Every company is becoming a software company and every organisation now needs robust investment in tech capabilities to be able to retain and grow its customer base. These developments are placing the spotlight on L&D leaders, who can enable this transformation.
Most corporate L&D departments are still not rethinking how they operate and are not meeting the upskilling need, says Laurent Hamel, CLO of Microsoft France. At the MERIT European Summit in Paris on 18 September 2020, Laurent shared how Microsoft is addressing the gap in tech capabilities while also building a sustainable global organisation with a shared culture. Here is his advice for L&D leaders today.
The technical skills gap is growing
An important trend that L&D leaders should bear in mind is that the tech skills gap is growing faster in companies whose main line of business is not computer technology. Overall, 149 million tech jobs will be added over the next 5 years, according to Microsoft data science research using LinkedIn data. But the hiring of software engineers is now 11% faster in non-tech than in tech companies. In the automotive industry, the number of software engineers is growing at three times the rate of mechanical engineers.
Few companies are able to meet this need for talent, as other studies have already shown. A 2019 PwC survey found that 96% of global CEOs thought the lack of necessary skills was impacting their business performance. 44% missed out on a market opportunity due to a skills gap, and 22% even ended up delaying or cancelling a key strategic initiative for the same reason. Rapid digitisation due to Covid-19 is further exacerbating the situation.
The hiring of software engineers is 11% faster in non-tech than in tech companies.
This gap leads to the strategic importance of L&D departments in tech and non-tech companies alike. That is why Laurent is proposing an expanded mission for L&D leaders. At Microsoft, the CLO’s goal is to help employees, customers, partners, and even future generations benefit as much as possible from new technologies.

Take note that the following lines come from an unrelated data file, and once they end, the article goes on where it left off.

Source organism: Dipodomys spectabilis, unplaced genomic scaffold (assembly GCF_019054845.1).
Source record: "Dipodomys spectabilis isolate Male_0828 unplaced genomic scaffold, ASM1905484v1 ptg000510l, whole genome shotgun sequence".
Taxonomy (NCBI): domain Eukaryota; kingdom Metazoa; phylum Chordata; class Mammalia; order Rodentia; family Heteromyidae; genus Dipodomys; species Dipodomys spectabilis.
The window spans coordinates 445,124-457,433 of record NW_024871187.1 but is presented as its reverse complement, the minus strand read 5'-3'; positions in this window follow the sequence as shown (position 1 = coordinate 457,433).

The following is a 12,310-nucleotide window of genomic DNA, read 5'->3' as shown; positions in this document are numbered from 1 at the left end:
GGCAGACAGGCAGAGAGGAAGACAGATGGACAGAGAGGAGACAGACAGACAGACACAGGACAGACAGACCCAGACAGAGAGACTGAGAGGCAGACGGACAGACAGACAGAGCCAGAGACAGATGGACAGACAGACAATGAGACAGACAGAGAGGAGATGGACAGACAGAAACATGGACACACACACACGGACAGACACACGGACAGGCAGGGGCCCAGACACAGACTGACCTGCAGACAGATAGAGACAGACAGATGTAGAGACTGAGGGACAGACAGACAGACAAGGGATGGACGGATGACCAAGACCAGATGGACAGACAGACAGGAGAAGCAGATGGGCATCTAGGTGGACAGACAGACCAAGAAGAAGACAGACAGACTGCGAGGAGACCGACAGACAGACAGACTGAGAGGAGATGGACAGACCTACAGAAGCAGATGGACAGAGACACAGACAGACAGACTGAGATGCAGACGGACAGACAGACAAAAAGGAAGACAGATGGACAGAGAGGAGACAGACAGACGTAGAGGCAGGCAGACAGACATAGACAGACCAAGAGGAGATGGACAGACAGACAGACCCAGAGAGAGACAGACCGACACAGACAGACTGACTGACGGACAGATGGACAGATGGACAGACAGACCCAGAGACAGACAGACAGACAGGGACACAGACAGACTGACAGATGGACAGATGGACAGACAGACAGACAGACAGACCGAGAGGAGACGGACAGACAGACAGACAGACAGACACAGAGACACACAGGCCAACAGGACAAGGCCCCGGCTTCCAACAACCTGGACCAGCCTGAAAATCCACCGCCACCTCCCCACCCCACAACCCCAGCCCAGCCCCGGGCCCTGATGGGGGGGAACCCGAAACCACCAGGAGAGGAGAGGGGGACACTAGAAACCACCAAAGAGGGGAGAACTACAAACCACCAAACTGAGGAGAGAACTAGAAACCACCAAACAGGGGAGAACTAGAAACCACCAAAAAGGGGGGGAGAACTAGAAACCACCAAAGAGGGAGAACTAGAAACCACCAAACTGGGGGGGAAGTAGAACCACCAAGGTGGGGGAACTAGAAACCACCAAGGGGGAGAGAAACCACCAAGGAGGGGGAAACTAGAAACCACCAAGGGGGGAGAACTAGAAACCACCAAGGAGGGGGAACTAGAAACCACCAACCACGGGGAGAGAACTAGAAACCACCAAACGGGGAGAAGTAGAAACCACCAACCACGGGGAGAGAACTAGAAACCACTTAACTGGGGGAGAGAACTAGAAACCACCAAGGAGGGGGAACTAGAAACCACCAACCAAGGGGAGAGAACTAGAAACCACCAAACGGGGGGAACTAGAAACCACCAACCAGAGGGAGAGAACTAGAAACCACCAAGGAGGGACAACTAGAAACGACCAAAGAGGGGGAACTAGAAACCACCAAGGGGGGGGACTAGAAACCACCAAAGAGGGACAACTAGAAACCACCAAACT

Microsoft is fulfilling this mission by developing high-level tech skills beyond tech adoption. People need to learn how to be creative and innovative with tech, Laurent stressed: “Not only will organisations have to use more technologies, which is somehow obvious – what is new is that we’ll have to build more technologies. And so companies will have to rethink the way they’re organised and the kind of workforce that they need in order to be able to face this new world, to respond and to anticipate it,” stressed Laurent.
Building new job roles, not just skills
Of the nearly 150 million new tech jobs needed worldwide over the next 5 years, not all will be traditional developer roles. 98 million, or 65%, will still be in software development, according to Microsoft’s research. But, in addition, 23 million jobs will open for cloud and data specialists, and 20 million in data analysis and machine learning/AI. Overseeing new technologies and addressing their ethical and social implications will also be important, with 6 million new jobs in cyber security and 1 million in privacy assurance.
Again, this shows that simply knowing the latest tools is not enough. People need to prepare for roles that will require imagination and complex decision-making. To meet companies and employees’ needs for the future, training should be designed with this in mind.